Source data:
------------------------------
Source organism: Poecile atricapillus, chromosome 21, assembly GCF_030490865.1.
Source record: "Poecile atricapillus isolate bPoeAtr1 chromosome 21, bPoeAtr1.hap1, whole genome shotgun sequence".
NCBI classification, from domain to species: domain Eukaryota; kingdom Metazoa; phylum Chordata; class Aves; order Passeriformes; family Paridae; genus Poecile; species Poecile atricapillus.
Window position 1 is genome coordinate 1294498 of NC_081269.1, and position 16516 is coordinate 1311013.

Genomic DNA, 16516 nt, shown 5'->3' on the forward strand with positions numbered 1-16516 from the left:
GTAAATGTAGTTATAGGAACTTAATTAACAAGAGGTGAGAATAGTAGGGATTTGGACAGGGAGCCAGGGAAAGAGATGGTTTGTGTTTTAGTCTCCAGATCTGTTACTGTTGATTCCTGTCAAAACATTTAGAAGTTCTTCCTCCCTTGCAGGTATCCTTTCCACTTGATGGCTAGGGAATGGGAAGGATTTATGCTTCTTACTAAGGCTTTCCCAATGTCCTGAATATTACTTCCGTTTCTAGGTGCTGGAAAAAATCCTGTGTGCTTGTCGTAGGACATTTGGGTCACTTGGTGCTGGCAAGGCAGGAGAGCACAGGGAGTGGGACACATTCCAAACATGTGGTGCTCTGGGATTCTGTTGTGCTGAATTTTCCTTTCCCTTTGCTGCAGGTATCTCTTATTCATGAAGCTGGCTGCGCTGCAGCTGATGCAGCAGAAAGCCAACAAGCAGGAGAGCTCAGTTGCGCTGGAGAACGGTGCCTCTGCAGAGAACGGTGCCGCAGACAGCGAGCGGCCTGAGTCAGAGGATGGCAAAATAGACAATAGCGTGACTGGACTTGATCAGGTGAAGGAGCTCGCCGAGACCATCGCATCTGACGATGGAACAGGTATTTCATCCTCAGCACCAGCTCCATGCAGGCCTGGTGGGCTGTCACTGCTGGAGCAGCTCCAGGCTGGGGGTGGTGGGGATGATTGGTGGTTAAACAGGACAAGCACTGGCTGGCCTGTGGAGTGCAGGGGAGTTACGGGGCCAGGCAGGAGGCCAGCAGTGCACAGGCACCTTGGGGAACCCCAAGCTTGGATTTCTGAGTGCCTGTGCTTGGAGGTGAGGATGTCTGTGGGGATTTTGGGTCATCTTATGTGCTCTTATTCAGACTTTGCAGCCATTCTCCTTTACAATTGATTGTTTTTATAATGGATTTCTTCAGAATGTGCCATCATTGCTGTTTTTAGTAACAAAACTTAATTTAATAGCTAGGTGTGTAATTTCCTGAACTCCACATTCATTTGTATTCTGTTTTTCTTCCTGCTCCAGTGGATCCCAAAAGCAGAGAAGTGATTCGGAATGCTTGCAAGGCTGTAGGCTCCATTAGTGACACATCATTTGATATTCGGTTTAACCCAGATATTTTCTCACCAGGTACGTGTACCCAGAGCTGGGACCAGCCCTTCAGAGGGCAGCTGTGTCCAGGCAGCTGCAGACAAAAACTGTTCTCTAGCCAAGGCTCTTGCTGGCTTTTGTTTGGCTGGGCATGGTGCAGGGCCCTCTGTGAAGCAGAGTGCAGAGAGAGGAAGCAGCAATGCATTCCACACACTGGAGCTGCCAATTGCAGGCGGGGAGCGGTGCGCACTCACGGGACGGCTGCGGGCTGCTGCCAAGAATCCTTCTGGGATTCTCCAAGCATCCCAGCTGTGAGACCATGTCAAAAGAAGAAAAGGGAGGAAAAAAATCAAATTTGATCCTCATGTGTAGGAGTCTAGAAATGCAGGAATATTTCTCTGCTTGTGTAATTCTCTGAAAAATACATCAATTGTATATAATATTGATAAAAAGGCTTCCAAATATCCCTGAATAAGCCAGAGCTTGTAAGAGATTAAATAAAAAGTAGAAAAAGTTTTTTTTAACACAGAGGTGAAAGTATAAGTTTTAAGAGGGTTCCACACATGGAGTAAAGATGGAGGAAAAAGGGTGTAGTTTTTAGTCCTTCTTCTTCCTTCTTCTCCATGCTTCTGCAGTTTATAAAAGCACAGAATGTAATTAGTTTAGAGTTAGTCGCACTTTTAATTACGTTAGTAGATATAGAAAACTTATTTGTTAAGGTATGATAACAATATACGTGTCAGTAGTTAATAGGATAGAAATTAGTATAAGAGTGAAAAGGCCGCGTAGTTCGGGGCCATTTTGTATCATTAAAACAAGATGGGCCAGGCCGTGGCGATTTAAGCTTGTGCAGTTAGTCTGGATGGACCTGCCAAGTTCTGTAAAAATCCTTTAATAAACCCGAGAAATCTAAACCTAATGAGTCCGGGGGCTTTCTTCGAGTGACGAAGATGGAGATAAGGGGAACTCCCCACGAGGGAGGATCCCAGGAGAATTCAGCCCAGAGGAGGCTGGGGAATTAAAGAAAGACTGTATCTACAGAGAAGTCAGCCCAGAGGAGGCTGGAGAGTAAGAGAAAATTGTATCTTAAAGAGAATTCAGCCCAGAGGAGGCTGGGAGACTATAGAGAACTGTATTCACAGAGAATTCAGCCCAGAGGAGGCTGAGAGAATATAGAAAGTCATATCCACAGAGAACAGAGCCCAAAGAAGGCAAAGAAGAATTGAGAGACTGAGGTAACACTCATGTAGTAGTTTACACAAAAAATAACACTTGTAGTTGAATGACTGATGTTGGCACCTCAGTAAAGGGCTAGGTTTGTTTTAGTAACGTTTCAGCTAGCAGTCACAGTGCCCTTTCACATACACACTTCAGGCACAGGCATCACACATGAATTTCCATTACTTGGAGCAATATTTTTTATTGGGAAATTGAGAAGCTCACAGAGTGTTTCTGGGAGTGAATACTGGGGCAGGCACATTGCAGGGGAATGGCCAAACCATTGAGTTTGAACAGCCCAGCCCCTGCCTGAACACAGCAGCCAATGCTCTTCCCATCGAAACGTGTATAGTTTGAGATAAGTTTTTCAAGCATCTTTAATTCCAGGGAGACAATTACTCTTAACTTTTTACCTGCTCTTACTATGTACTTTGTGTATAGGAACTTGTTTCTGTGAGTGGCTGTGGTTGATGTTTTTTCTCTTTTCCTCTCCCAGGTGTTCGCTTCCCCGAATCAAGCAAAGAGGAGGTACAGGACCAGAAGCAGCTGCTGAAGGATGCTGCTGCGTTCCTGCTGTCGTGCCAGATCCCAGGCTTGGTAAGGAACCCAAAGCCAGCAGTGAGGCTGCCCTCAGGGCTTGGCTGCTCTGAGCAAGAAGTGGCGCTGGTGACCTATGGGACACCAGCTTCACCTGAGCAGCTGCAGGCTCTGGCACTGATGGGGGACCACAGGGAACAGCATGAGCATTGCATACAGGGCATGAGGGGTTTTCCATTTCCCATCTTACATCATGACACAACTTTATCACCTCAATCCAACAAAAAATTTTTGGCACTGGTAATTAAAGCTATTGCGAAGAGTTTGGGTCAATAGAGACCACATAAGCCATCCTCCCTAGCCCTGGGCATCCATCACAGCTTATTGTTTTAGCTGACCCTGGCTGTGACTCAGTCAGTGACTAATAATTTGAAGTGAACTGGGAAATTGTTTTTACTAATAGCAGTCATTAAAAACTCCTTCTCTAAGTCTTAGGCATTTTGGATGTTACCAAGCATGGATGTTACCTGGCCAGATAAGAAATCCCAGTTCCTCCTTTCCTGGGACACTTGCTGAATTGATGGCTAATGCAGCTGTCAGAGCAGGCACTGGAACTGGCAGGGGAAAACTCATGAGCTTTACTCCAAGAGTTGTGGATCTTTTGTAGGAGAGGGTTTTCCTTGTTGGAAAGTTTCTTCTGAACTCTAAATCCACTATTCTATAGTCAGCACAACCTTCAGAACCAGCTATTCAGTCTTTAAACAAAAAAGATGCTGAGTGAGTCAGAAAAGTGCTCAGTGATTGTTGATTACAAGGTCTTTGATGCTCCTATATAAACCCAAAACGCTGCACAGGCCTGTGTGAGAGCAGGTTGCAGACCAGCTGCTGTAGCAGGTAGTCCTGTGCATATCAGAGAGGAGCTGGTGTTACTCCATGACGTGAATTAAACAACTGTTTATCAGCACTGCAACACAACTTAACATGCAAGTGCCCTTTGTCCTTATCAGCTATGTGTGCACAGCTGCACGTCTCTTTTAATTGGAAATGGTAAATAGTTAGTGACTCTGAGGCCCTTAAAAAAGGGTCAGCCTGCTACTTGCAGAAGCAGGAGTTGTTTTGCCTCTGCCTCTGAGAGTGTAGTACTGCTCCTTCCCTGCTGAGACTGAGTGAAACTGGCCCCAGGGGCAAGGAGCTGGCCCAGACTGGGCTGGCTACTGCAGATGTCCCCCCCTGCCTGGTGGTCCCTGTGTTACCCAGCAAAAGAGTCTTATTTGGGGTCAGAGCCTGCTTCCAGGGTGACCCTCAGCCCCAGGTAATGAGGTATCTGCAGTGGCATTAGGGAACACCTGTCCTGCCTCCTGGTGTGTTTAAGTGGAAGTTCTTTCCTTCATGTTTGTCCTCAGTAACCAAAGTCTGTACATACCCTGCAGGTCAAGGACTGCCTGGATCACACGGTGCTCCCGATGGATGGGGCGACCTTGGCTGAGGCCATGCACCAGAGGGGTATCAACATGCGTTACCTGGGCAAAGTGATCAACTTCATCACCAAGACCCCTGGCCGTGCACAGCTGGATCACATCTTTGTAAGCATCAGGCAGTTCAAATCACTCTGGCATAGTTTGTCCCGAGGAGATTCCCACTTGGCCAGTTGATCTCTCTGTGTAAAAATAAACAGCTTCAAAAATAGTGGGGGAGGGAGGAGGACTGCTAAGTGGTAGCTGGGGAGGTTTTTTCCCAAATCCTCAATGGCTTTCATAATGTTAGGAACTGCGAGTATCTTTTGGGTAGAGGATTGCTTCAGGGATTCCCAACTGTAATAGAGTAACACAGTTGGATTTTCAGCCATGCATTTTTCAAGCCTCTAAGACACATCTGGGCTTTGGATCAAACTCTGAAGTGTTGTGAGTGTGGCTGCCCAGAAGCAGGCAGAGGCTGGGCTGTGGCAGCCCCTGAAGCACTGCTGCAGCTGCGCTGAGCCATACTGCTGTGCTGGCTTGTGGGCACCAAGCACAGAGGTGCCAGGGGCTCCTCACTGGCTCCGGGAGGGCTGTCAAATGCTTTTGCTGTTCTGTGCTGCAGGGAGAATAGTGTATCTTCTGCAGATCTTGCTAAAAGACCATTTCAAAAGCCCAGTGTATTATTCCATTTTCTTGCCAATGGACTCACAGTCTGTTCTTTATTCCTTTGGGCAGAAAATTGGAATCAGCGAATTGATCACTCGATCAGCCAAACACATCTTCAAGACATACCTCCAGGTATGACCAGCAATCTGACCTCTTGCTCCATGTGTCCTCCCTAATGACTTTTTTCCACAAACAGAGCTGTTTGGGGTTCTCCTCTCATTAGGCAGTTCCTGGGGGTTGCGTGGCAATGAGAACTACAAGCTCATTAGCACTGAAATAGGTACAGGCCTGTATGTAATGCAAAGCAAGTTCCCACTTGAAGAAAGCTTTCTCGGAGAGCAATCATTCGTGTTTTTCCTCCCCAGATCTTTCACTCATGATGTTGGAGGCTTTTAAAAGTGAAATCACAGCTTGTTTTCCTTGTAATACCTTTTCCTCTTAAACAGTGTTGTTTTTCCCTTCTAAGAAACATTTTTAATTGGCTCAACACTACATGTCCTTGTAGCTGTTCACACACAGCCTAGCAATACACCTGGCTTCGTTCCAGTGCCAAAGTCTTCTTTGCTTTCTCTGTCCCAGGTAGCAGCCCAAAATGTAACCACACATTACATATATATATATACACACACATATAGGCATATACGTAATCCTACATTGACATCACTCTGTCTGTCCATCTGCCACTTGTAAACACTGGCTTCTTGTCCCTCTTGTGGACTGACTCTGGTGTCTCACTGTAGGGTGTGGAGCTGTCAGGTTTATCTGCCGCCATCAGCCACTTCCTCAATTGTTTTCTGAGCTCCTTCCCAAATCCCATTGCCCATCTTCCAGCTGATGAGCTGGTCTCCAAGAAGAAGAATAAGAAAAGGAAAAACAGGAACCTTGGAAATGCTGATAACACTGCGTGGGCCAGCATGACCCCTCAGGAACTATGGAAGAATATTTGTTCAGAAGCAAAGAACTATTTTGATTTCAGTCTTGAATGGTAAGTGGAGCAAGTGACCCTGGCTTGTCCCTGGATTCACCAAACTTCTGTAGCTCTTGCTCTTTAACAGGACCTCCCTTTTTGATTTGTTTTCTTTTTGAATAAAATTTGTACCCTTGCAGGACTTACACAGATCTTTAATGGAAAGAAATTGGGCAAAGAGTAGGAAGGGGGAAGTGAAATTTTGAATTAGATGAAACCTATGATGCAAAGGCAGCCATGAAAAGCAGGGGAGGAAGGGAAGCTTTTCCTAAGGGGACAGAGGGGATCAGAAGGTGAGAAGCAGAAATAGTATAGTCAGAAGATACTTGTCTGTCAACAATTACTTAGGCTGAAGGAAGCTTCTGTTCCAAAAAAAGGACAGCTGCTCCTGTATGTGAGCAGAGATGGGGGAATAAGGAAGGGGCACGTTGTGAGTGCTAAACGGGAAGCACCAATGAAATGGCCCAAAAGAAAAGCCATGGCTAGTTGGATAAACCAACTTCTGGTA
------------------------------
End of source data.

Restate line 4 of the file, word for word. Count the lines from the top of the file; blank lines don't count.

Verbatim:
Window position 1 is genome coordinate 1294498 of NC_081269.1, and position 16516 is coordinate 1311013.